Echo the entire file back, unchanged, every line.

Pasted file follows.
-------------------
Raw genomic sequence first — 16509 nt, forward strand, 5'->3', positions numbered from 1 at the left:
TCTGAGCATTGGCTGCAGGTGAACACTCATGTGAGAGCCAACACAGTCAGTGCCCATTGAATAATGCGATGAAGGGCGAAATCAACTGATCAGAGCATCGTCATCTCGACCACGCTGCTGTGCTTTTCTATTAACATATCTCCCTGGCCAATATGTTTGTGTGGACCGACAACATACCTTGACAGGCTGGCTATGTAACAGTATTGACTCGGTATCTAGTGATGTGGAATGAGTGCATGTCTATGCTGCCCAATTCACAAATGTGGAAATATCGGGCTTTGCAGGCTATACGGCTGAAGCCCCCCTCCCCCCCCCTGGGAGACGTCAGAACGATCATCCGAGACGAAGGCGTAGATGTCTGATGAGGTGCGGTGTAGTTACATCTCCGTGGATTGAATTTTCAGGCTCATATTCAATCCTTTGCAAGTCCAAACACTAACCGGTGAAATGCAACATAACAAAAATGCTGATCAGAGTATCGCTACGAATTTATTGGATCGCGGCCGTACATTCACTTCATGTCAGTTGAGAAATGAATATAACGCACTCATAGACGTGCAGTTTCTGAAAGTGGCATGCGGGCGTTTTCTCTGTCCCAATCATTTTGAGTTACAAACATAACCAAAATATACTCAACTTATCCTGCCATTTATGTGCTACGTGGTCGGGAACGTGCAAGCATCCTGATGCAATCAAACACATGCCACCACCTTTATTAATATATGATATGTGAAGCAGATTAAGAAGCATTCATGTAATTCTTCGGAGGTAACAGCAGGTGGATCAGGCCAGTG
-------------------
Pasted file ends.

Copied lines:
Raw genomic sequence first — 16509 nt, forward strand, 5'->3', positions numbered from 1 at the left:
TCTGAGCATTGGCTGCAGGTGAACACTCATGTGAGAGCCAACACAGTCAGTGCCCATTGAATAATGCGATGAAGGGCGAAATCAACTGATCAGAGCATCGTCATCTCGACCACGCTGCTGTGCTTTTCTATTAACATATCTCCCTGGCCAATATGTTTGTGTGGACCGACAACATACCTTGACAGGCTGGCTATGTAACAGTATTGACTCGGTATCTAGTGATGTGGAATGAGTGCATGTCTATGCTGCCCAATTCACAAATGTGGAAATATCGGGCTTTGCAGGCTATACGGCTGAAGCCCCCCTCCCCCCCCCTGGGAGACGTCAGAACGATCATCCGAGACGAAGGCGTAGATGTCTGATGAGGTGCGGTGTAGTTACATCTCCGTGGATTGAATTTTCAGGCTCATATTCAATCCTTTGCAAGTCCAAACACTAACCGGTGAAATGCAACATAACAAAAATGCTGATCAGAGTATCGCTACGAATTTATTGGATCGCGGCCGTACATTCACTTCATGTCAGTTGAGAAATGAATATAACGCACTCATAGACGTGCAGTTTCTGAAAGTGGCATGCGGGCGTTTTCTCTGTCCCAATCATTTTGAGTTACAAACATAACCAAAATATACTCAACTTATCCTGCCATTTATGTGCTACGTGGTCGGGAACGTGCAAGCATCCTGATGCAATCAAACACATGCCACCACCTTTATTAATATATGATATGTGAAGCAGATTAAGAAGCATTCATGTAATTCTTCGGAGGTAACAGCAGGTGGATCAGGCCAGTG